Women’s hoops harbors .500 hopes

by Sarah Mitchell

Riding a five-game losing streak, it’s a wonder the Minnesota women’s basketball team is just two games back of .500. Consistently sloppy play makes it hard to believe Minnesota (7-9 overall, 1-5 Big Ten) is so close to mediocrity.
But it is.
By the end of the weekend, the Big Ten basement-dwelling Gophers could post this mark and even vie for a spot in the middle of the standings. The team looks to take its first step towards improvement tonight, hosting a similarly troubled Northwestern (5-10, 2-3) team in game one of a three-game homestand.
“It’s huge for both of us. I’d be lying if I told you otherwise,” Gophers coach Cheryl Littlejohn said. “I think both of us are in the same boat.”
Both teams flounder in the bottom half of every statistical category in the Big Ten. Minnesota’s offense (50.8 ppg) ranks last in the Big Ten’s scoring race while Iowa’s scoring defense (74.4 ppg) is at the bottom. Meanwhile, both the Gophers’ scoring defense (71.3 ppg) and the Wildcats’ scoring offense (54.6 ppg) are ninth in the conference.
Averaging just 50.8 points per game has dragged the Gophers to their last-place standing. To make matters worse, the team’s most productive players have cooled off. Most noticeably has been a drop-off from freshman guard Lindsay Lieser.
Lieser is the team’s leading scorer (10.8 ppg), but has recently shown reluctance to take shots. Sophomore guard Cassie VanderHeyden attributed the caution to Lieser’s first taste of conference competition.
“I remember last year when I had to do that and it wasn’t fun,” VanderHeyden said. “It’s just the whole transition.”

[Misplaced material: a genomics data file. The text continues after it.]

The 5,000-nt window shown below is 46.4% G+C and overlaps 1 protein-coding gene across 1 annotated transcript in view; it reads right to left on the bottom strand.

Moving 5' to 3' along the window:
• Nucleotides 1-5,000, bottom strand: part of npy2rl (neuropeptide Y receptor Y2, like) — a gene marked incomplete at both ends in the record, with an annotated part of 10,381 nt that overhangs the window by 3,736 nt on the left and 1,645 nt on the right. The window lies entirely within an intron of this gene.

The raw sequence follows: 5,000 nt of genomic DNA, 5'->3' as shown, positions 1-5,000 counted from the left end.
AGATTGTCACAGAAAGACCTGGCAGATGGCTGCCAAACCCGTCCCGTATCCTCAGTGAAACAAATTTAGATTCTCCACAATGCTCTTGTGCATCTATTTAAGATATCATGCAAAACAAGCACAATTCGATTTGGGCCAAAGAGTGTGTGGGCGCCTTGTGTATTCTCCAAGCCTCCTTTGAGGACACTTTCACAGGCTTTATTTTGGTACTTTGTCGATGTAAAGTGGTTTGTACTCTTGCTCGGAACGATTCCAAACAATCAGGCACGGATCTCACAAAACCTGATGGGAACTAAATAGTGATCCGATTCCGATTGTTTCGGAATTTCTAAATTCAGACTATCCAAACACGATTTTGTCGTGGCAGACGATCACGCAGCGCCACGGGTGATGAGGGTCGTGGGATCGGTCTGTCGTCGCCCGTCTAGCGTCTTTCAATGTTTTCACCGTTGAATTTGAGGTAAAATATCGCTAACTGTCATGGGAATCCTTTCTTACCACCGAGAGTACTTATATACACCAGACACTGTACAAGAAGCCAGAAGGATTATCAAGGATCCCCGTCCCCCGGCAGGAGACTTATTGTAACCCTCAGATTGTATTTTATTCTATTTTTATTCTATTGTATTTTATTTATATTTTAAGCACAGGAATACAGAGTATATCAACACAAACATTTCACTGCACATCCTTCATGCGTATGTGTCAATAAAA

With a lack of scoring, the Gophers have also been plagued by turnovers. Minnesota is at the bottom of the Big Ten with 368 turnovers — 80 more than league-leading Penn State. Most of those have been unforced.
“We just don’t move as well. I don’t know why,” VanderHeyden said. “We find ourselves standing around a lot and you can’t get up and get a shot up when you’re just standing.”
The Wildcats are having similar problems. Tied with three other teams for fifth in the Big Ten standings, Northwestern is on a two-game losing skid.
In her first year at Northwestern, coach June Olkowski said she has been working on earning trust and the team’s Achilles heel — shooting from the foul line.
“With a young club you take two steps forward and three steps back,” Olkowski said. “I’m hoping this week is the week we take two more steps forward.”
So both coaches take the floor tonight looking for progress. One team will walk away with a minor breakthrough and the other has to settle with the theory that they are just a young team.
Even if that’s been the case for a while.
“To come in against another team just trying to do the same thing is crucial,” Littlejohn said. “I think all the players realize we have to take this opportunity (today) and try to capitalize on it. They realize that we’re in the same situation.”

Sarah Mitchell covers women’s basketball and welcomes comments at [email protected].